Taylor’s Theorem
If you look up Taylor’s theorem in any decent calculus book, it will tell
you that you can take any function and express it as a sum of polynomial
terms. You can use Taylor’s theorem to find alternative ways of calculating
transcendental functions such as sine, cosine and exponentiation. . .
cos
θ
= 1

θ
2
2!
+
θ
4
4!

θ
6
6!
. . .
sin
θ
=
θ

θ
3
3!
+
θ
5
5!

θ
7
7!
. . .
e
x
= 1 +
x
+
x
2
2!
+
x
3
3!
+
x
4
4!
. . .
For fun, take the derivative of each of these polynomial expressions.
If
everything was done correctly, the derivative of the function for sine should
give you the function for cosine, the derivative of cosine should give you
negative sine, and the derivative of
e
x
should give you
e
x
. Pretty cool, huh?
You should also try plotting these polynomials on your calculator (do the
trig functions in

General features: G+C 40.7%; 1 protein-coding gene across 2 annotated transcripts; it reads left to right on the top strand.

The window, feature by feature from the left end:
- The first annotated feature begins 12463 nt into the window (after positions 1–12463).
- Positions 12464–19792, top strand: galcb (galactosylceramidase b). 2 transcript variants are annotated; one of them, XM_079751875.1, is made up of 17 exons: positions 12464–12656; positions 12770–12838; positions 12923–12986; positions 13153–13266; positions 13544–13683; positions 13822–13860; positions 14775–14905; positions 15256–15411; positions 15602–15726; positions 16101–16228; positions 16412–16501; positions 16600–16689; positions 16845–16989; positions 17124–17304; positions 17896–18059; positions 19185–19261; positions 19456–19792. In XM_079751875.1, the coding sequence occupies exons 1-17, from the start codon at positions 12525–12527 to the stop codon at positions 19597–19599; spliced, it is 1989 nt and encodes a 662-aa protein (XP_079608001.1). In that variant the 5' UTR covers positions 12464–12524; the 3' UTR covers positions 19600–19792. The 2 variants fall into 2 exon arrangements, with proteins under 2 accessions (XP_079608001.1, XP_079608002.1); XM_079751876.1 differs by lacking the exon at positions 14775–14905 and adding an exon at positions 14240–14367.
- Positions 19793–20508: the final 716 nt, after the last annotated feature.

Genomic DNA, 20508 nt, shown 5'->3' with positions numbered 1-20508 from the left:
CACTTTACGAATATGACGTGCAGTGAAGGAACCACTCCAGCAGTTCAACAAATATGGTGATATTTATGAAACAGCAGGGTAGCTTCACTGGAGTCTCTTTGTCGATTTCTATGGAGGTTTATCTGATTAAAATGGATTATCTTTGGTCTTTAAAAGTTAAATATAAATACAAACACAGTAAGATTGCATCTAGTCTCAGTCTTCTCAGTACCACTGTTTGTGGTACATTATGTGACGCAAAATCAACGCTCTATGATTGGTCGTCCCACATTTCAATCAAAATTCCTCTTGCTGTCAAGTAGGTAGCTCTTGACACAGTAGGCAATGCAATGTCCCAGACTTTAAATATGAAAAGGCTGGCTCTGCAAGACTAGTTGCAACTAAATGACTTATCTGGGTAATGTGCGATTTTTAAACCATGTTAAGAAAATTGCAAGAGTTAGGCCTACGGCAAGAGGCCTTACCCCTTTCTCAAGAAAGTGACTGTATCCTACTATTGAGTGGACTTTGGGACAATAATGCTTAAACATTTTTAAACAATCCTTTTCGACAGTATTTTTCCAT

radians
).
Imaginary Numbers
In short, the numbers you’re used to playing with are members of the set
of real numbers. There’s another set that most people don’t have occasion
to use very often  the set of imaginary numbers.
Take the square root of
a positive real number  you’ll get a real number for an answer.
Take the
square root of a negative number, and you’ll get an imaginary number.
√

1
≡
i
Imaginary numbers are multiples of
i
.
Complex Numbers
A complex number is simply a number with real and imaginary parts. For
instance, 3 is a real number, 2
i
is an imaginary number, 3 + 2
i
is a complex
number.
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 Spring '10
 Corbin
 Complex number, Aeiθ

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